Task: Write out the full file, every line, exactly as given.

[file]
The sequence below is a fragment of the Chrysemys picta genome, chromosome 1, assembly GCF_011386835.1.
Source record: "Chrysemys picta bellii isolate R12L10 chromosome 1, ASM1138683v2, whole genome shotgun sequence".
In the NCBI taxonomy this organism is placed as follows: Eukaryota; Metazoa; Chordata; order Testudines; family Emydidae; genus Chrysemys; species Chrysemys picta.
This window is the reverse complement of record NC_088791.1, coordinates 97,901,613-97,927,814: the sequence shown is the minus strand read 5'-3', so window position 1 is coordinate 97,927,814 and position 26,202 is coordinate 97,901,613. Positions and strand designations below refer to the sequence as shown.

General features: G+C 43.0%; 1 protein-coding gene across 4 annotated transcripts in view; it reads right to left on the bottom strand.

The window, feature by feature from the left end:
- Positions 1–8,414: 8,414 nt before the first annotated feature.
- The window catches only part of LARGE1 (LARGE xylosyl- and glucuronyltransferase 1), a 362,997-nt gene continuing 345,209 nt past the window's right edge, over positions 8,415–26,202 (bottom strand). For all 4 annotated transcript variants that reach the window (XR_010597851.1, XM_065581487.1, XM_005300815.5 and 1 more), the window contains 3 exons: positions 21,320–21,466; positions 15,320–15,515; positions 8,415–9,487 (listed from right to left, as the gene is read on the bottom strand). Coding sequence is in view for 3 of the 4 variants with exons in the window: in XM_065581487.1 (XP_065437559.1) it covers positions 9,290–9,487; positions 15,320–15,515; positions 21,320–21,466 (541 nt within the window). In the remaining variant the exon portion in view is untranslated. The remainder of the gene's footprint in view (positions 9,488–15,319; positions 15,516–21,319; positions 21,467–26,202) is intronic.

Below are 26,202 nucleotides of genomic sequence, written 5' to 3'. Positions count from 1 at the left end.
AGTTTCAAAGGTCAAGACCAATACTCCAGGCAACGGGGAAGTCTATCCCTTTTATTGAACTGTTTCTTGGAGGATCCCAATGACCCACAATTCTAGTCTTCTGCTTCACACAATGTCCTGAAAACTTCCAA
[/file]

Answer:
The sequence below is a fragment of the Chrysemys picta genome, chromosome 1, assembly GCF_011386835.1.
Source record: "Chrysemys picta bellii isolate R12L10 chromosome 1, ASM1138683v2, whole genome shotgun sequence".
In the NCBI taxonomy this organism is placed as follows: Eukaryota; Metazoa; Chordata; order Testudines; family Emydidae; genus Chrysemys; species Chrysemys picta.
This window is the reverse complement of record NC_088791.1, coordinates 97,901,613-97,927,814: the sequence shown is the minus strand read 5'-3', so window position 1 is coordinate 97,927,814 and position 26,202 is coordinate 97,901,613. Positions and strand designations below refer to the sequence as shown.

General features: G+C 43.0%; 1 protein-coding gene across 4 annotated transcripts in view; it reads right to left on the bottom strand.

The window, feature by feature from the left end:
- Positions 1–8,414: 8,414 nt before the first annotated feature.
- The window catches only part of LARGE1 (LARGE xylosyl- and glucuronyltransferase 1), a 362,997-nt gene continuing 345,209 nt past the window's right edge, over positions 8,415–26,202 (bottom strand). For all 4 annotated transcript variants that reach the window (XR_010597851.1, XM_065581487.1, XM_005300815.5 and 1 more), the window contains 3 exons: positions 21,320–21,466; positions 15,320–15,515; positions 8,415–9,487 (listed from right to left, as the gene is read on the bottom strand). Coding sequence is in view for 3 of the 4 variants with exons in the window: in XM_065581487.1 (XP_065437559.1) it covers positions 9,290–9,487; positions 15,320–15,515; positions 21,320–21,466 (541 nt within the window). In the remaining variant the exon portion in view is untranslated. The remainder of the gene's footprint in view (positions 9,488–15,319; positions 15,516–21,319; positions 21,467–26,202) is intronic.

Below are 26,202 nucleotides of genomic sequence, written 5' to 3'. Positions count from 1 at the left end.
AGTTTCAAAGGTCAAGACCAATACTCCAGGCAACGGGGAAGTCTATCCCTTTTATTGAACTGTTTCTTGGAGGATCCCAATGACCCACAATTCTAGTCTTCTGCTTCACACAATGTCCTGAAAACTTCCAA